On November 9, a seemingly mundane Didi ride in the Chinese city of Nanjing spiraled out of control resulting in the passenger and driver coming to blows.
On November 8, Didi decided to implement the same curfew for both male and female passengers, banning both from ride-hailing on Hitch after 8pm.
China’s ride-hailing behemoth Didi Chuxing announced on September 24 that its English language interface in China, DiDi English, has served more than 2 million users across 430 cities in China since its launch in 2017.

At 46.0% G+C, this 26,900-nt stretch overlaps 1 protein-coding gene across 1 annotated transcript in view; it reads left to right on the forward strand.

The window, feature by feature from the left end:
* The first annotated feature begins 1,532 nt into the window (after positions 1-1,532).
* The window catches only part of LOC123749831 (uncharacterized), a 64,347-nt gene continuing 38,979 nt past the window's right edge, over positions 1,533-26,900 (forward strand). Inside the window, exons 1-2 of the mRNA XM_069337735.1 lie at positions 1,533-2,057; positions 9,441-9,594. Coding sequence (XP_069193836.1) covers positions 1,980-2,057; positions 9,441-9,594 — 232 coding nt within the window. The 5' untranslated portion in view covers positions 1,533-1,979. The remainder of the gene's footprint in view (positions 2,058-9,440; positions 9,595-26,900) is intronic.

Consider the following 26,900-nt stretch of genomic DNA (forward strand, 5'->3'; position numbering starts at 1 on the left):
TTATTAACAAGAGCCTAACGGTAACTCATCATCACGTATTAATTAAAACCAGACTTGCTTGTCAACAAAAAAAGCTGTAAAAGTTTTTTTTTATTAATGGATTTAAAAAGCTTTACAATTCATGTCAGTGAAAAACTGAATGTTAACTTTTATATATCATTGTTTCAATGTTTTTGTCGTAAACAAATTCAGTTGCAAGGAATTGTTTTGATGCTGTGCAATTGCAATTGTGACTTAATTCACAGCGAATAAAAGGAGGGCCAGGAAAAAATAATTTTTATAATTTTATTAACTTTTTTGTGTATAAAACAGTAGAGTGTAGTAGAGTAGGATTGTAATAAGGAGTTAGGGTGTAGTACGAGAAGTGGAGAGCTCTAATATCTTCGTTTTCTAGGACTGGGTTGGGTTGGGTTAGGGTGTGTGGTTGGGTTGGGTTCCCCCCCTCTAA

It has been 325 days since Didi’s Hitch service was suspended. On July 18, DiDi held a press conference, focusing on issues concerning its Hitch business.
Almost three years after Didi emerged triumphant in the war for the Chinese market, the two ride-hailing companies have again clashed over emerging markets like Latin America. As Uber and Didi are at different stages in their development, with different strategies, the key question is: what’s next in the race for global mobility domination?